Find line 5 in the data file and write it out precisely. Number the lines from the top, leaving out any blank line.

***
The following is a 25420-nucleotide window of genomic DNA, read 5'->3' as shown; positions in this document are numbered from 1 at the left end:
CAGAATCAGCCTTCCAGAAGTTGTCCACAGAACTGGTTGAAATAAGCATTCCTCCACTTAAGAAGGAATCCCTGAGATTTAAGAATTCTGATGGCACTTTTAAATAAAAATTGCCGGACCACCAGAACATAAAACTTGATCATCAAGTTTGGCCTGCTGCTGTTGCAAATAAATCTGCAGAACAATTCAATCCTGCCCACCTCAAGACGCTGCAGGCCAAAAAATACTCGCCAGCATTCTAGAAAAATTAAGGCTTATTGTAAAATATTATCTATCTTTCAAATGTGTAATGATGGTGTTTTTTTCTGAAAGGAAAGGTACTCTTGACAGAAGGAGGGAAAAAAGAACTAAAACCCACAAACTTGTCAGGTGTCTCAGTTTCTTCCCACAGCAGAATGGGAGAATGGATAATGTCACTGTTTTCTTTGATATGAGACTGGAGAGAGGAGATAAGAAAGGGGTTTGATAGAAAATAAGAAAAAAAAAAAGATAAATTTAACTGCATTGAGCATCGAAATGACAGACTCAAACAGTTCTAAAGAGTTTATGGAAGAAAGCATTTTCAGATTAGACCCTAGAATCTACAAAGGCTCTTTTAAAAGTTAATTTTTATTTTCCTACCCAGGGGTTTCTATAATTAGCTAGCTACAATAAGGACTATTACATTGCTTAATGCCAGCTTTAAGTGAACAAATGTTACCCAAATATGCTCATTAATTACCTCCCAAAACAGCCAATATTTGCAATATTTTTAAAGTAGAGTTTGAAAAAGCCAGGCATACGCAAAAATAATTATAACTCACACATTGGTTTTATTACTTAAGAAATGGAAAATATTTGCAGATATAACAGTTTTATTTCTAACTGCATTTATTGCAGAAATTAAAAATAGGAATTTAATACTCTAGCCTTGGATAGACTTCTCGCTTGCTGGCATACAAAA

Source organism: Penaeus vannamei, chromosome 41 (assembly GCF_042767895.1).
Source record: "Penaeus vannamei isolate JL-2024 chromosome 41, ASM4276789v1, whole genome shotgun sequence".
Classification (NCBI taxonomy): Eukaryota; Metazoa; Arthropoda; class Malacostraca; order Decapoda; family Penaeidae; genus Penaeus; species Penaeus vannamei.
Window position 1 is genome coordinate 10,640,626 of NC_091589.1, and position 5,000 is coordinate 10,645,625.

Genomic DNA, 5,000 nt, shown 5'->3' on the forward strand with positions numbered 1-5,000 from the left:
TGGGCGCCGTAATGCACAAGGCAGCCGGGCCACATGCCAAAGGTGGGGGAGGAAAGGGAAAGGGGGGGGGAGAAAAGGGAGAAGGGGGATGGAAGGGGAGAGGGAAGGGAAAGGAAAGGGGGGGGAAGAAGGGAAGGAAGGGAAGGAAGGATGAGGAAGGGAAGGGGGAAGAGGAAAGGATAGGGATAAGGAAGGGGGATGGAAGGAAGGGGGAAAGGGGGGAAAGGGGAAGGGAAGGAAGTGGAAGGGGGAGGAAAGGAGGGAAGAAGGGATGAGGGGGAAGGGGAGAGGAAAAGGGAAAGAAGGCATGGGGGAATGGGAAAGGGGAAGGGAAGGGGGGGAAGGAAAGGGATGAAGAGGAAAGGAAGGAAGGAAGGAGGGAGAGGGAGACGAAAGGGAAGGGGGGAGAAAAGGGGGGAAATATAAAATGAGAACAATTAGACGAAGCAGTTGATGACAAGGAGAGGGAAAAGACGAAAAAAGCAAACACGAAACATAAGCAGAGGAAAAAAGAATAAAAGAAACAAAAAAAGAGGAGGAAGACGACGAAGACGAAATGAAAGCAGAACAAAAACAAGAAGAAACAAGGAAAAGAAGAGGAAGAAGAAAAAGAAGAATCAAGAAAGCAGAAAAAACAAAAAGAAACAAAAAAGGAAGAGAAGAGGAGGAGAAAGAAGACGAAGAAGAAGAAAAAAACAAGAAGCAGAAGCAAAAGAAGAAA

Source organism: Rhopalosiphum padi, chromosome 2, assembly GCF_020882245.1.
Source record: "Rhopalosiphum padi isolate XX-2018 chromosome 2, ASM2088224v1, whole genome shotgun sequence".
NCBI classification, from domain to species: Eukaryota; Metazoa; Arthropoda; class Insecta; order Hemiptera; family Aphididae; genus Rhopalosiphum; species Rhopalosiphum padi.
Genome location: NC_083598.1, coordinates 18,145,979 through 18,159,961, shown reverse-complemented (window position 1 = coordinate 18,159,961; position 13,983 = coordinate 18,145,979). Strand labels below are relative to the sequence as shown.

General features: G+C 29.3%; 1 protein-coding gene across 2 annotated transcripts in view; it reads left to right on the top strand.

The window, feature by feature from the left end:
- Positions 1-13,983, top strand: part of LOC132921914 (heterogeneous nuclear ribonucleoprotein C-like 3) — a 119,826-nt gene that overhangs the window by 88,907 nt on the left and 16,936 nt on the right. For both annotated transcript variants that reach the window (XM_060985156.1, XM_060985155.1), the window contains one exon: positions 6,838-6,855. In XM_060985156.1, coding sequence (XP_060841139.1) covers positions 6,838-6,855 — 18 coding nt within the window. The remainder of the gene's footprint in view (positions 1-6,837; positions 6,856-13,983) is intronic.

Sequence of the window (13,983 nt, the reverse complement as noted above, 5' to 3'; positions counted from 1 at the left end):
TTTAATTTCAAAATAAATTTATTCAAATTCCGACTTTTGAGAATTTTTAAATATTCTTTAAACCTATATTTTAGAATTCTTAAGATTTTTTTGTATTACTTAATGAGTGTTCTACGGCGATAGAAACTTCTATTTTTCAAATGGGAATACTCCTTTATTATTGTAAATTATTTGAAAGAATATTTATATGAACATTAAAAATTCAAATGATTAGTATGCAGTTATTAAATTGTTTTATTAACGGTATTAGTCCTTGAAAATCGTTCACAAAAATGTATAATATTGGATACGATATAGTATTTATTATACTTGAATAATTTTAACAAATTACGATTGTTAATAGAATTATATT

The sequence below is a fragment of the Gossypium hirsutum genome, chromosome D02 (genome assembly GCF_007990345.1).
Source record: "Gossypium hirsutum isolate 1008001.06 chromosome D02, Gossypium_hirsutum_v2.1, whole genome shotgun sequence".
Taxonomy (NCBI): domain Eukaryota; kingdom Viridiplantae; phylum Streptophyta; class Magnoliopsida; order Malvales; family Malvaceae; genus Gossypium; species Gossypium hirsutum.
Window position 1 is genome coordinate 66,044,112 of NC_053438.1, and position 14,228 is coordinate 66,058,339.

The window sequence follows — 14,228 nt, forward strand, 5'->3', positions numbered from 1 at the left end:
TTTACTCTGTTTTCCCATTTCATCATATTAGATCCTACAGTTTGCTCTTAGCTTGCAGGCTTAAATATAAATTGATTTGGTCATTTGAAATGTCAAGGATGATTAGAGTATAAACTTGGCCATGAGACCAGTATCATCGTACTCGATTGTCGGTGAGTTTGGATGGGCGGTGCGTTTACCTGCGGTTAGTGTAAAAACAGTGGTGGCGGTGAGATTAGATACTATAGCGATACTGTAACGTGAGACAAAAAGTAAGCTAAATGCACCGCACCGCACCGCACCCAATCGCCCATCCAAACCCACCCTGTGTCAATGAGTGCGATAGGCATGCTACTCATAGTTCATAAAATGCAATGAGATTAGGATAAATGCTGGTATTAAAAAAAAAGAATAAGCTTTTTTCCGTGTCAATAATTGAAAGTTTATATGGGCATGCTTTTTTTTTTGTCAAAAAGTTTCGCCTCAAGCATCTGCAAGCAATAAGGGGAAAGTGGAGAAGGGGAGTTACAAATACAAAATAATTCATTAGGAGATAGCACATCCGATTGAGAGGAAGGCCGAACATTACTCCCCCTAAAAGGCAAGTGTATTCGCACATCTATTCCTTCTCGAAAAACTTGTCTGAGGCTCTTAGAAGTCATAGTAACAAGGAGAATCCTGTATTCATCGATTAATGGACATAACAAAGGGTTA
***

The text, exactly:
Classification (NCBI taxonomy): Eukaryota; Metazoa; Arthropoda; class Malacostraca; order Decapoda; family Penaeidae; genus Penaeus; species Penaeus vannamei.